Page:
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Menlo Park says it will release more police data to public

 

Menlo Park is planning to release to the public 2015 data on police department demographics, calls for police service and traffic collisions as part of a national program called the Police Data Initiative.

Menlo Park's Police Department recently became one of 53 police agencies in the U.S. to participate in the initiative, launched a year ago and billed as an effort to encourage police departments to release more data to the public.

On data.menlopark.org, the department will release the data by June 1, said Menlo Park Police Commander William Dixon, who in April sat in the audience at a White House panel discussion on the program.

In joining the program, the Police Department agreed to voluntarily publish certain data sets to the public.

Cmdr. Dixon said that Menlo Park is one of the smaller police agencies participating so far. Other Bay Area participants are the San Jose, Oakland and San Francisco police departments.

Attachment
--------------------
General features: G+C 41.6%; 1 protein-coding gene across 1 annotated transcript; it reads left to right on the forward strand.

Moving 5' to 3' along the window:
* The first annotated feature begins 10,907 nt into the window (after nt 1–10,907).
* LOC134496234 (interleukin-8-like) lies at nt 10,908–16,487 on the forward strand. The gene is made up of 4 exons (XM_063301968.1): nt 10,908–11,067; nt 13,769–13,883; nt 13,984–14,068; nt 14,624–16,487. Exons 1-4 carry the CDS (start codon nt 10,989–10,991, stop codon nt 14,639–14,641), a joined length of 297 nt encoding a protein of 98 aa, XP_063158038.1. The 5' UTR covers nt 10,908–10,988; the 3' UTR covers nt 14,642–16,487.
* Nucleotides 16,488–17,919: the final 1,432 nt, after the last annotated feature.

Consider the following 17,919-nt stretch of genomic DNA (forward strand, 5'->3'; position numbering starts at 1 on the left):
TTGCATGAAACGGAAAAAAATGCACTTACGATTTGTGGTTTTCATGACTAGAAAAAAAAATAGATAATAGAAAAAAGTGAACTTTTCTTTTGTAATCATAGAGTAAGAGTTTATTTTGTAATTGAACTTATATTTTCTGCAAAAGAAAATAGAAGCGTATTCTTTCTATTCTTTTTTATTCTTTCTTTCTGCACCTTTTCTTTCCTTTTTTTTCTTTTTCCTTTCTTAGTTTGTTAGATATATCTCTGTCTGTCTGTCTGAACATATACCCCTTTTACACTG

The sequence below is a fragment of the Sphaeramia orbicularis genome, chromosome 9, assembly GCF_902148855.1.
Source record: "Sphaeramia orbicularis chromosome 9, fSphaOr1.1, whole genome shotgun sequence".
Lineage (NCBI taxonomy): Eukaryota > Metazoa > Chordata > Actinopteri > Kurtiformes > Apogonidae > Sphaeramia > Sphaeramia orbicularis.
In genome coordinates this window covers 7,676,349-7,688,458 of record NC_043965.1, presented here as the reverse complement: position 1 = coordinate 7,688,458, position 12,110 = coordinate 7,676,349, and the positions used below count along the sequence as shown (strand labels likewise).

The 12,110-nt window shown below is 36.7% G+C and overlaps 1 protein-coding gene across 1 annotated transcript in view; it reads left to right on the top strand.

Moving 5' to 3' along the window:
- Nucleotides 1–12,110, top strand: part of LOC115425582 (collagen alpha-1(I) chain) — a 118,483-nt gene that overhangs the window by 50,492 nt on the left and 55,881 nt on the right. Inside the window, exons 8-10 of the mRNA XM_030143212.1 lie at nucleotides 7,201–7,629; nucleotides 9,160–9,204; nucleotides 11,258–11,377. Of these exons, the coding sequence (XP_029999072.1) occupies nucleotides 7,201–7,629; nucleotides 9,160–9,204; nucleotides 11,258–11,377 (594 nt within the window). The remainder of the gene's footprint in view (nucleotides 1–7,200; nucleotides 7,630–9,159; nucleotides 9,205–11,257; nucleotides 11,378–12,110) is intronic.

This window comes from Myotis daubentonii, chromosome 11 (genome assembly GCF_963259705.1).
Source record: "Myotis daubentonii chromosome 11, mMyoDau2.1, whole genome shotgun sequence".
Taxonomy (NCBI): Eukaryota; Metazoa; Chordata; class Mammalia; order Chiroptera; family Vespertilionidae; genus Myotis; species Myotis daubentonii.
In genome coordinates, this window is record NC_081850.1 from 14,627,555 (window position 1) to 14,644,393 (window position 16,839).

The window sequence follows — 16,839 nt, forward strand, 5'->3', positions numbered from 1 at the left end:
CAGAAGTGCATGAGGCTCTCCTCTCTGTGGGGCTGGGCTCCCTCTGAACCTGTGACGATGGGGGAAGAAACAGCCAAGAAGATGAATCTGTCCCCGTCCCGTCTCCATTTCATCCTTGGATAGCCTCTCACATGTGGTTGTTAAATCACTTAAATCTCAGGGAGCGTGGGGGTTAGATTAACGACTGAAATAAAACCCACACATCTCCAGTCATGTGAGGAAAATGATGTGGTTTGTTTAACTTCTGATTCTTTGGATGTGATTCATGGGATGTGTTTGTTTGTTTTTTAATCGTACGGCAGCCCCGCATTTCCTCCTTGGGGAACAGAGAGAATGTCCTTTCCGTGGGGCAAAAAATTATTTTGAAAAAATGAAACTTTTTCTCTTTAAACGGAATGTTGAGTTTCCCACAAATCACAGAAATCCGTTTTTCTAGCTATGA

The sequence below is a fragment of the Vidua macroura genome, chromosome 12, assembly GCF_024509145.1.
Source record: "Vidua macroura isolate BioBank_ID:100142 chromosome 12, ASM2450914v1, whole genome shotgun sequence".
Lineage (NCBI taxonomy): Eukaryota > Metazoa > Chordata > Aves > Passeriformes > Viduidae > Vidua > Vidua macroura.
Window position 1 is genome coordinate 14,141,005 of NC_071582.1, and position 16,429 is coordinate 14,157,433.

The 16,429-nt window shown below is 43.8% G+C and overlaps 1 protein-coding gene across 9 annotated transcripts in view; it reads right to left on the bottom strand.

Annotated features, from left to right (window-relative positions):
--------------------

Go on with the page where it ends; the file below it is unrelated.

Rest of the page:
At the White House panel discussion, law enforcement officials from Los Angeles, Louisville and Dallas said publishing data in a way that is easy for the public to understand has had positive results.

In Dallas, Police Chief David Brown said, excessive force complaints dropped 67 percent while deadly force dropped 45 percent in 2015. In 2016, there have been four excessive force complaints, compared to an annual average of 150 to 200, and two police-involved shootings, compared to an annual average of 18 to 25, he said.

"We believe the data we have belongs to citizens," he said. "We are the caretakers of that data."

Being in the middle of Silicon Valley, Cmdr. Dixon said, there's a higher expectation than might exist elsewhere in the country to embrace new technology and stay abreast of emerging law enforcement practices.

The challenge for the city, he said, is not necessarily in gathering the data, but in releasing it to the public without compromising confidentiality where it is required.

The department has to be careful to not breach privacy in cases where juveniles or victims of domestic violence or sexual assault are involved, he said.

Eventually, he said, he hopes to add new police datasets that can be made available to the public.

Go to data.menlopark.org to see the data when it is released.

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